Michele: But now I’m impacting students from coast to coast, from the coast of North Carolina all the way to the mountains and everywhere in between. So, it’s a way for me to expand my impact, and technology allows us to do that. I mean, it’s all based on the technology. Without the technology, we couldn’t have virtual schools. So, for us, it’s very important to have this cutting-edge technology that we have, and I feel very fortunate to have it.

Husena: No 100%, and you know what? Technology is now the future as well. We were not in this state a decade or two ago. I don’t think it would have been possible to have an entirely virtual school this way.

Michele: No, definitely not, and one thing I wanted to make very clear is virtual schools have been around for a long time. This is not something a lot of people think they just came up out of the pandemic. But that’s not true. Our school has been around for almost ten years.

Husena: Amazing.

Michele: So, it’s been around for a long time, and there are just a lot of different reasons. It gives students with different lifestyle options that they never had before. We have a lot of military families in our state. We have a lot of students for whatever reason they need this option, whether they’re training for the Olympics or whether they’re moving around a lot. It doesn’t really matter what the reason is, but we give students that needed this option, and it’s very important.

Husena: That is a very fresh perspective to bring into this. Not every student has the opportunity to experience education in the most traditional way, which is like going into school into your classroom with your teacher. Some students have different skills, different abilities that you want to also explore at a younger age.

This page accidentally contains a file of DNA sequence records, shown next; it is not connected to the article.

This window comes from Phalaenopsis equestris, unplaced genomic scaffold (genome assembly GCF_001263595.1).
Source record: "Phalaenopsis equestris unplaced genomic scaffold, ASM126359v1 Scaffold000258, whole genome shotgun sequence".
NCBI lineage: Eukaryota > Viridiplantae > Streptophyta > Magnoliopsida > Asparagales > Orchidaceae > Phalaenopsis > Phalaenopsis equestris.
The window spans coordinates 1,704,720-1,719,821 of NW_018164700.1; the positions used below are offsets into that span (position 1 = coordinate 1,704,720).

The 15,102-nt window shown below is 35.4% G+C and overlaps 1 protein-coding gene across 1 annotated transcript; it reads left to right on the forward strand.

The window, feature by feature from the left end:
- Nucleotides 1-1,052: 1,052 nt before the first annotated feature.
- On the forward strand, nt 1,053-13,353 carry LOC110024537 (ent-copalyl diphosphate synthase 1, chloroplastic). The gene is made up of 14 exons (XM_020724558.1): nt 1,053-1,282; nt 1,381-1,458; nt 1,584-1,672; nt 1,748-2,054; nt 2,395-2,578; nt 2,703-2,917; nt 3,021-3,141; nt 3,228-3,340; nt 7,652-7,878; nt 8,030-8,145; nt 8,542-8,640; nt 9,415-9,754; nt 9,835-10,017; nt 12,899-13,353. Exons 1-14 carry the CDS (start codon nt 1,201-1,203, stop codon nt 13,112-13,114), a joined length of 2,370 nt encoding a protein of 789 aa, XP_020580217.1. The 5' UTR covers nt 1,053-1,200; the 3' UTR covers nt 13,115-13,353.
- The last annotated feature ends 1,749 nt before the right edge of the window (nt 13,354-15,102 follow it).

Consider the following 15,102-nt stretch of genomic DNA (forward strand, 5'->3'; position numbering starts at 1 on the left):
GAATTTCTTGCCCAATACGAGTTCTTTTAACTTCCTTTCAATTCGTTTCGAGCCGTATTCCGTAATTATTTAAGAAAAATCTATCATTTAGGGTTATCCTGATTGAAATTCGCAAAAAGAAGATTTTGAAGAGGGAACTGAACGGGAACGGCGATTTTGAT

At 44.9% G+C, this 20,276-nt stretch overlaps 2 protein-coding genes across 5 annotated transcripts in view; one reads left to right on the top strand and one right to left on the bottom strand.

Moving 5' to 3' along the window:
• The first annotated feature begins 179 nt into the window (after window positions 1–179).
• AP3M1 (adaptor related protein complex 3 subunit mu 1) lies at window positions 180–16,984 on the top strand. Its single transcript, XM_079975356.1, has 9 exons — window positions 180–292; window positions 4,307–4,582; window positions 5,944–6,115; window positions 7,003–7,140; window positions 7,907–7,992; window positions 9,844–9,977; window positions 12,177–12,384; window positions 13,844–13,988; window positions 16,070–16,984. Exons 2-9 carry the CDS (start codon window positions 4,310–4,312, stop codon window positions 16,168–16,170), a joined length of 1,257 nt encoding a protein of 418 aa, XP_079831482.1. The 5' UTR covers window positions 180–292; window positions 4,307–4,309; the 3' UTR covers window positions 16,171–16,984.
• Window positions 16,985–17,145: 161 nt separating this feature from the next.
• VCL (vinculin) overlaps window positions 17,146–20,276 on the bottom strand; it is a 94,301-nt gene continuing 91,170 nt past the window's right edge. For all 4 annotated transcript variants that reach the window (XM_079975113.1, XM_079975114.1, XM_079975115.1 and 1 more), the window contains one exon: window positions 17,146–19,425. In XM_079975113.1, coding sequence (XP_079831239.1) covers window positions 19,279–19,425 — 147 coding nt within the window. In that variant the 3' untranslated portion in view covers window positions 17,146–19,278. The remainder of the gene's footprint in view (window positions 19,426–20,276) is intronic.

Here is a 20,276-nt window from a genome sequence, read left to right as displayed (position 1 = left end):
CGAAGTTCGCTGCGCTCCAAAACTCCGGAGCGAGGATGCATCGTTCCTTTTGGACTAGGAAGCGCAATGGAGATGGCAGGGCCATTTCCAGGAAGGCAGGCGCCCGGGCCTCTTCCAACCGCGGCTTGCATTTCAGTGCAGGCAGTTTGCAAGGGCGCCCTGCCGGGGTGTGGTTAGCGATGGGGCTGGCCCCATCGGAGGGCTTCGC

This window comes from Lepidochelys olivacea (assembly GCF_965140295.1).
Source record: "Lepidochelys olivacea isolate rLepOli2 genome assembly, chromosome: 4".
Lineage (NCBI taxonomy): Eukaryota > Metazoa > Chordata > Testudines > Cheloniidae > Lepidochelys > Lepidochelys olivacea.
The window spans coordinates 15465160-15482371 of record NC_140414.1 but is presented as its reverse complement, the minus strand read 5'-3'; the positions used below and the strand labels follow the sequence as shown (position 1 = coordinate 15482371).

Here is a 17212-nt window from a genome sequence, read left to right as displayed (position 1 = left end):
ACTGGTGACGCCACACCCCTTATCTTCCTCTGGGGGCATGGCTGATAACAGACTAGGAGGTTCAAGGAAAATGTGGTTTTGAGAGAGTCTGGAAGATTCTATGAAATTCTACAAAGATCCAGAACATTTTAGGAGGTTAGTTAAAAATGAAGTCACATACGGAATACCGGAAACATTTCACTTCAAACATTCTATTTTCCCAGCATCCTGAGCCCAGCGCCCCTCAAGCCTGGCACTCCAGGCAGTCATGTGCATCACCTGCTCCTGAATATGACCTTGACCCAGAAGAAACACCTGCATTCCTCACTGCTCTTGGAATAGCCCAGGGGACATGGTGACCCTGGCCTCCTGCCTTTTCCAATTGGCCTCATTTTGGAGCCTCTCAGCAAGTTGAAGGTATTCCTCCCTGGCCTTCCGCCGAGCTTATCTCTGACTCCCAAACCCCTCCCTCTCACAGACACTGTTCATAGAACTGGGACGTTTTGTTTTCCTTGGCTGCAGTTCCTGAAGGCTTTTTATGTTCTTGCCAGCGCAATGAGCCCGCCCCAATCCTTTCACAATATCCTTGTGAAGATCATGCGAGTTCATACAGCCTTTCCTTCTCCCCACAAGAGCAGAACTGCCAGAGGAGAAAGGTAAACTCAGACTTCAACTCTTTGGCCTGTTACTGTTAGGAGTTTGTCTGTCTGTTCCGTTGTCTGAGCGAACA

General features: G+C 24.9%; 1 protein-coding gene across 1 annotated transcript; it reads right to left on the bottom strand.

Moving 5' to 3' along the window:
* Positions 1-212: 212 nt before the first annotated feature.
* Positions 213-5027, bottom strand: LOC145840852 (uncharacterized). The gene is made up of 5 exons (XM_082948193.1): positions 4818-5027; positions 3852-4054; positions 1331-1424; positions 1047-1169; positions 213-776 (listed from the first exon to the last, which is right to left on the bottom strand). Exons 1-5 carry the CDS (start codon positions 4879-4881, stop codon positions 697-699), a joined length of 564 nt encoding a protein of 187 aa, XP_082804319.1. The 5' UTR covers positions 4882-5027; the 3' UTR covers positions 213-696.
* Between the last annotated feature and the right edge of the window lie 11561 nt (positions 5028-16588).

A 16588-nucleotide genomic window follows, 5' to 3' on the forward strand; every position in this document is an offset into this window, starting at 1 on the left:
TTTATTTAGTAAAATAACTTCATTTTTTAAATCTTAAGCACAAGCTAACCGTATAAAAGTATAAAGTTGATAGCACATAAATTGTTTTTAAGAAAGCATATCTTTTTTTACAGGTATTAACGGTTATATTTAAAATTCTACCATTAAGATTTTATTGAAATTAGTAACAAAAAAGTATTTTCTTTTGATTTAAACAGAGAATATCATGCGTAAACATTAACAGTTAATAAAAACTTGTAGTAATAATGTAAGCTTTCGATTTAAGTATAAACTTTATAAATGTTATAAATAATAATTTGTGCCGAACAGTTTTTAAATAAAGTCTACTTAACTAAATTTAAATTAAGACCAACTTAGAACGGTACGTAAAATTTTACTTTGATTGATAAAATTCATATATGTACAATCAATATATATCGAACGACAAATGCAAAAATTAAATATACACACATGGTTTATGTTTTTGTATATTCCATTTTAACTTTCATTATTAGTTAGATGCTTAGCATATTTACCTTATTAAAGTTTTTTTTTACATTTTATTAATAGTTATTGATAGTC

Michele: I wanted to mention, the rural population as well. I mean, we have a large rural population in our state, and so we’re able to reach students in the most remote areas that live on farms in the middle of nowhere. We can still teach them every single day, give them access to education. This is all about giving students access to education. That’s what I’m all about, and I believe that technology is the answer to unlocking this accessibility. That’s why I follow accessibility, as you all know, accessibility is one of my big hot topics and hot points that I’m very interested in. How do we make education more accessible to students wherever they are? It doesn’t matter where they’re physically located. We have the technology now to bring it to every single student.

Husena: Yeah.

Michele: Not just in the state. But in the country and on the planet. That’s really what I’m all about.

Husena: Yeah, and I definitely wanted to touch a little bit more on accessibility in this podcast as well. But before we go into that, I actually wanted to ask you a question about integrating technology into your teaching practice. So, I know, right now you’re in a virtual school. Earlier you were working in Brick and mortar. But I’m sure you did integrate technology into your classroom teaching. So can you give us some examples of technology tools you used in the classroom and how they impacted student learning.